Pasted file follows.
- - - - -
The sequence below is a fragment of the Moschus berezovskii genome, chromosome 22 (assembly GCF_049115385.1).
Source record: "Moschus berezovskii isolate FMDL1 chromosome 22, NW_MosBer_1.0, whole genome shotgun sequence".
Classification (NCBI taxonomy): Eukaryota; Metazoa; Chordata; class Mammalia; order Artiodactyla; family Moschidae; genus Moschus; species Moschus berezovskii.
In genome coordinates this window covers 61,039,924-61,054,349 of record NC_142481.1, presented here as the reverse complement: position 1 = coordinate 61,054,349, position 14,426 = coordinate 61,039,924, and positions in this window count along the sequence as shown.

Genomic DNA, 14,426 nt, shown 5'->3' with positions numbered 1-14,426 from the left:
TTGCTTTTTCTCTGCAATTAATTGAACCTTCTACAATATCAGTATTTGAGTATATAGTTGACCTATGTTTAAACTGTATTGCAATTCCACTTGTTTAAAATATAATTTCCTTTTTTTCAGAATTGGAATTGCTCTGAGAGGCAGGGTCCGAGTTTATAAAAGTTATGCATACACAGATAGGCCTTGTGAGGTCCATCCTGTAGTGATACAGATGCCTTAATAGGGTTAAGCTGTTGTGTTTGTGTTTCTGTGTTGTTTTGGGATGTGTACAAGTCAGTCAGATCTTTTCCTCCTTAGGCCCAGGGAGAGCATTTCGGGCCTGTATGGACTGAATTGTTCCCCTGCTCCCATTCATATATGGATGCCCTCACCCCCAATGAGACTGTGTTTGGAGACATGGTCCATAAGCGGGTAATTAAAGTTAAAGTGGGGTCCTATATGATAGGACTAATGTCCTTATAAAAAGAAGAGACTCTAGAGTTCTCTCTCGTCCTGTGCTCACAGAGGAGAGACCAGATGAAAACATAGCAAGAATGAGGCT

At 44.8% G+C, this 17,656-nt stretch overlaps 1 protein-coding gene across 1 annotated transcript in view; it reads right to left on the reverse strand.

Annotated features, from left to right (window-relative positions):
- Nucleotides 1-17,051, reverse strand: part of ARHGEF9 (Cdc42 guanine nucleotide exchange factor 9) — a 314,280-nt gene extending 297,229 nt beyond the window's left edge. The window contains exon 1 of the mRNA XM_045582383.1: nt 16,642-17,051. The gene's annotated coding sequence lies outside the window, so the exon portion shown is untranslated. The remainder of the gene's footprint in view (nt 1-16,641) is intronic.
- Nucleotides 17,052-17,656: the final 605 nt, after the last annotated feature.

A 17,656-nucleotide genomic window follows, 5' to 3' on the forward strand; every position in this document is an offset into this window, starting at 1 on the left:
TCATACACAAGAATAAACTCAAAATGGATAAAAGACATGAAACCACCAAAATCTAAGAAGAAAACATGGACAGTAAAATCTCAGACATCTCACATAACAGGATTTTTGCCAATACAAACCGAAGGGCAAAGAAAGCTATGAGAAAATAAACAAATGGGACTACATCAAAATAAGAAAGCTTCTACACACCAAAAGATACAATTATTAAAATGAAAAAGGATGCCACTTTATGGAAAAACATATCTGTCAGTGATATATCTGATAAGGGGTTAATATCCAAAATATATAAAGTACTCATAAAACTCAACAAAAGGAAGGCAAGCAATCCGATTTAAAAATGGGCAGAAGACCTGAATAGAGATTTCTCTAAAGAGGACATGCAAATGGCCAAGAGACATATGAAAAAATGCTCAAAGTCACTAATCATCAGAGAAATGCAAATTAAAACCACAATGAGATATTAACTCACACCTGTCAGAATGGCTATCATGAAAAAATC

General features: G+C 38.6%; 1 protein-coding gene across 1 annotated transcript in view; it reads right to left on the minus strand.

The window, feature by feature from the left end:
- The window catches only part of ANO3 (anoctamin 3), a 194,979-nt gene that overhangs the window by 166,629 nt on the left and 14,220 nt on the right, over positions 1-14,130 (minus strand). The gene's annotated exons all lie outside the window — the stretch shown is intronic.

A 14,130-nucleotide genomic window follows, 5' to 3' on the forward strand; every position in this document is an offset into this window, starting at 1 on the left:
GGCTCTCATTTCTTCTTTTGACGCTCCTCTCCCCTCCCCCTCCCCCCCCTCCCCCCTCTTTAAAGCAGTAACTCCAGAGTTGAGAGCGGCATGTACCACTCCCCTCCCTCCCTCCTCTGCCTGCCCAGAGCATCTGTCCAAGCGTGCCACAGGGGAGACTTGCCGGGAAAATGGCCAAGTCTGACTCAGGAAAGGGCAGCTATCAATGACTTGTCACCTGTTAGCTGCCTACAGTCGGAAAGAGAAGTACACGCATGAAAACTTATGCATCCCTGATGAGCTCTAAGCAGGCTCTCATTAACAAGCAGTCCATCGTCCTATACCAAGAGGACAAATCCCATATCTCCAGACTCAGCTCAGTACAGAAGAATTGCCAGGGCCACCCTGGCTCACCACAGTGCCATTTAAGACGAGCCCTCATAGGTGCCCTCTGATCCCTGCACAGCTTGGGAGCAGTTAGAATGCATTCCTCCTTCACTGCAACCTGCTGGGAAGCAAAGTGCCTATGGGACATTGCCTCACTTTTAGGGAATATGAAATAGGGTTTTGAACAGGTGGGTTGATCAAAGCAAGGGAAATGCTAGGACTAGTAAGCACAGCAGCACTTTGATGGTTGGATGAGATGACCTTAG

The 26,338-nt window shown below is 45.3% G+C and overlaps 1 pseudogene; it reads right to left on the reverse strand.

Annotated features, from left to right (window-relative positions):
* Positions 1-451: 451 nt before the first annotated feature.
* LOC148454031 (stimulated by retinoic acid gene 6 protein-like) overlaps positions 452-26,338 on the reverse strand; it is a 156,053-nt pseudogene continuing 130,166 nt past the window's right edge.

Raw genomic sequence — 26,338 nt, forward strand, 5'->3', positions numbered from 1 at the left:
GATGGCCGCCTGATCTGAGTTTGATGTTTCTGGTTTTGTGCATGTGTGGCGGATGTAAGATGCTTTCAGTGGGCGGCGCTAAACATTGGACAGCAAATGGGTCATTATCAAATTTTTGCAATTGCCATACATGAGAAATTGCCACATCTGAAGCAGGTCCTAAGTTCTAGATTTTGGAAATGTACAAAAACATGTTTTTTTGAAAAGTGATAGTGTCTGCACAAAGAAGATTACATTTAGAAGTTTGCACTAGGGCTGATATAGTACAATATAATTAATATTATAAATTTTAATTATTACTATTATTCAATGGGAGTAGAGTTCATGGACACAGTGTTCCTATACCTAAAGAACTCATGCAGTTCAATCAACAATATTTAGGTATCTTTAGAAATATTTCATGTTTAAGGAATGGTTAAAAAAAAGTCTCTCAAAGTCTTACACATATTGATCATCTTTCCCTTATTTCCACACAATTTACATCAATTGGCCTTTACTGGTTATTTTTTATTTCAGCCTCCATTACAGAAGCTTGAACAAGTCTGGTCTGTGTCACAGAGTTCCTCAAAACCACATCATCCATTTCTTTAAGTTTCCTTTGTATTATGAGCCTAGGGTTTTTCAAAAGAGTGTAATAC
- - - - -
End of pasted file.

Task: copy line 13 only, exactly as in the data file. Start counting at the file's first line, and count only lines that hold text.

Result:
General features: G+C 38.6%; 1 protein-coding gene across 1 annotated transcript in view; it reads right to left on the minus strand.